“The economy feels more than 2% shut in, so the demand growth is there,” Chief Executive Officer Jeff Miller said Tuesday in an interview on Bloomberg TV. Drillers are “going to require a lot of services as we meet global demand for oil and gas.”
Exploration customers are profitable at current oil prices in the $60-to-$70 range, he said. Their spending could increase by percentages in the double digits over the next couple of years as a result.
The Houston-based contractor rose 5.8% Tuesday after reporting better-than-expected second-quarter earnings. The bullish outlook from the world’s No. 3 oil-services provider follows comments last month from its rival, Schlumberger, which said the global economic recovery will trigger an energy-industry “supercycle” that should lead to wider margins.
That represents a dramatic rebound for the sector, which was laid low last year by the pandemic and forced to lay off tens of thousands of workers. The three biggest companies — Halliburton, Schlumberger and Baker Hughes Inc. — all report earnings this week and are expected to boost profits by at least 20% compared with the first three months of the year, according to an average of analysts’ estimates compiled by Bloomberg.
On a conference call with analysts and investors earlier Tuesday, Halliburton executives said:
- North American oil output could expand by about 500,000 barrels a day next year
- Company margins should return to 2014 levels by 2023
- Private U.S. explorers will continue to opportunistically lead the growth while public companies balance growth and returns
Oil-services providers haven’t seen three straight quarters of share appreciation since the days of $100-a-barrel crude back in 2014. Now, as drilling accelerates around the world, the Philadelphia Oil Service Index is showing just that.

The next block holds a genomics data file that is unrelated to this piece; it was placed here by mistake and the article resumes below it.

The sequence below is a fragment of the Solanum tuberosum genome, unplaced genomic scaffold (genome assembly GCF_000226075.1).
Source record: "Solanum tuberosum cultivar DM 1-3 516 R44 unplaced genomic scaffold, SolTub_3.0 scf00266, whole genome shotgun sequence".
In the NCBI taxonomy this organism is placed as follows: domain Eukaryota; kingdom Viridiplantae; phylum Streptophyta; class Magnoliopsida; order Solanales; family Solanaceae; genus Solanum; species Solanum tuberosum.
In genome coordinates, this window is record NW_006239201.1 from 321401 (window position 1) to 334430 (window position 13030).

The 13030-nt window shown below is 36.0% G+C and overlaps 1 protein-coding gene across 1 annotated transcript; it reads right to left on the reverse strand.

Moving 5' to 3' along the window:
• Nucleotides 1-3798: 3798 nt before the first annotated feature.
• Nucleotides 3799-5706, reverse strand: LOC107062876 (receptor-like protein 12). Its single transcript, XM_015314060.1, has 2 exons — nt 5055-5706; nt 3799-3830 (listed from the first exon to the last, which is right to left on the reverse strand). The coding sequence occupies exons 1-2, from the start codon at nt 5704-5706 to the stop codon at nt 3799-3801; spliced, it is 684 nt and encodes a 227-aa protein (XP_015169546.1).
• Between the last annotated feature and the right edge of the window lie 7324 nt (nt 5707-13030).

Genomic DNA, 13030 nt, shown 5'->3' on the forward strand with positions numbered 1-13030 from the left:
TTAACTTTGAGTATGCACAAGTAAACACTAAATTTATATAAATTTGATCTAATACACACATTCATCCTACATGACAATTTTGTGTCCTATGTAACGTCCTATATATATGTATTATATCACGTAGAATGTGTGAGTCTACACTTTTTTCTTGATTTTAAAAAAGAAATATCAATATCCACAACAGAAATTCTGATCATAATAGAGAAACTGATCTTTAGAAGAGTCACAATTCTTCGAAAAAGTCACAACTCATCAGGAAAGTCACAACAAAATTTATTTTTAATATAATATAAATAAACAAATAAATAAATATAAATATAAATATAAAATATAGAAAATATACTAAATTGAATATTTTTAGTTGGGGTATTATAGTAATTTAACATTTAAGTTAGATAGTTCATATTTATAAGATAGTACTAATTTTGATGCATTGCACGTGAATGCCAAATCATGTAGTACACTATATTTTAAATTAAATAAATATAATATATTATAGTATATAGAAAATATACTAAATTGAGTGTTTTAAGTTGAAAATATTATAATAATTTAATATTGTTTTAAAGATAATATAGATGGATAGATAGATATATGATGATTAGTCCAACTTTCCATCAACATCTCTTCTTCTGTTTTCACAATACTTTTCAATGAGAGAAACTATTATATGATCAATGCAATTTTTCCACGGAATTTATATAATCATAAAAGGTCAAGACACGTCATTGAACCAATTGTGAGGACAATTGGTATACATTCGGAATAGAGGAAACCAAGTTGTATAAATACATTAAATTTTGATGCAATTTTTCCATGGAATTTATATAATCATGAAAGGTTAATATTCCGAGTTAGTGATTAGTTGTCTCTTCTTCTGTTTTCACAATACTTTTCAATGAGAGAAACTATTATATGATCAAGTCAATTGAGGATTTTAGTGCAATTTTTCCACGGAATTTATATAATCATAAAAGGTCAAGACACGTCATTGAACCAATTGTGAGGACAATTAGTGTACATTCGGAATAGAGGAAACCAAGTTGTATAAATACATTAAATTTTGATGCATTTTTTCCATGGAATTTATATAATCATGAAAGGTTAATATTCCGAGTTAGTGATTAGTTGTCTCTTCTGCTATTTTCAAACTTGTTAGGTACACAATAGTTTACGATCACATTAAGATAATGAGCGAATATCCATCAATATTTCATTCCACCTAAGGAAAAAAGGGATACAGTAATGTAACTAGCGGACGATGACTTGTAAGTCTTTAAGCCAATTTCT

Halliburton reported second-quarter earnings per share excluding one-time items of 26 cents, exceeding the 23-cent average of analysts’ estimates, while revenue of $3.7 billion trailed the $3.75 billion average. Halliburton reported its largest North American quarterly sales since the onset of the pandemic last year.
Miller, who slashed more than $1 billion in costs during the downturn, reaffirmed an outlook for double-digit year-on-year growth in international orders during the second half of this year.
The shares rose 5.1% to $20.34 at 11:12 a.m. in New York, marking the best performance among oil stocks in the S&P 500 Index. After four consecutive annual losses that saw the company’s market value cut by more than half, the stock now has 16 “buy” recommendations among analysts, compared with six “holds” and three “sells.”
Among its largest peers, Halliburton is most dependent on North America, where it generates roughly 40% of sales. Fracking in the U.S. is expected to grow 7% in the current quarter before erasing those gains by the final three months of the year, according to Goldman Sachs. Explorers are forecast to boost spending by 20% next year, the bank said last week in a note to investors.
Exploration and production spending is widely seen as a proxy for future crude output because the budgets cover everything from drilling new holes in the ground to fracking and completing the wells for oil to flow.
Thanks to tightening supplies of various oilfield gear, Halliburton said it’s finally able to command higher prices for its work — beyond the cost of supply chain inflation — in certain pockets of the market.
“We’re negotiating up and not down,” Miller said on the conference call. “That’s sort of a different dialog than what we’ve had.”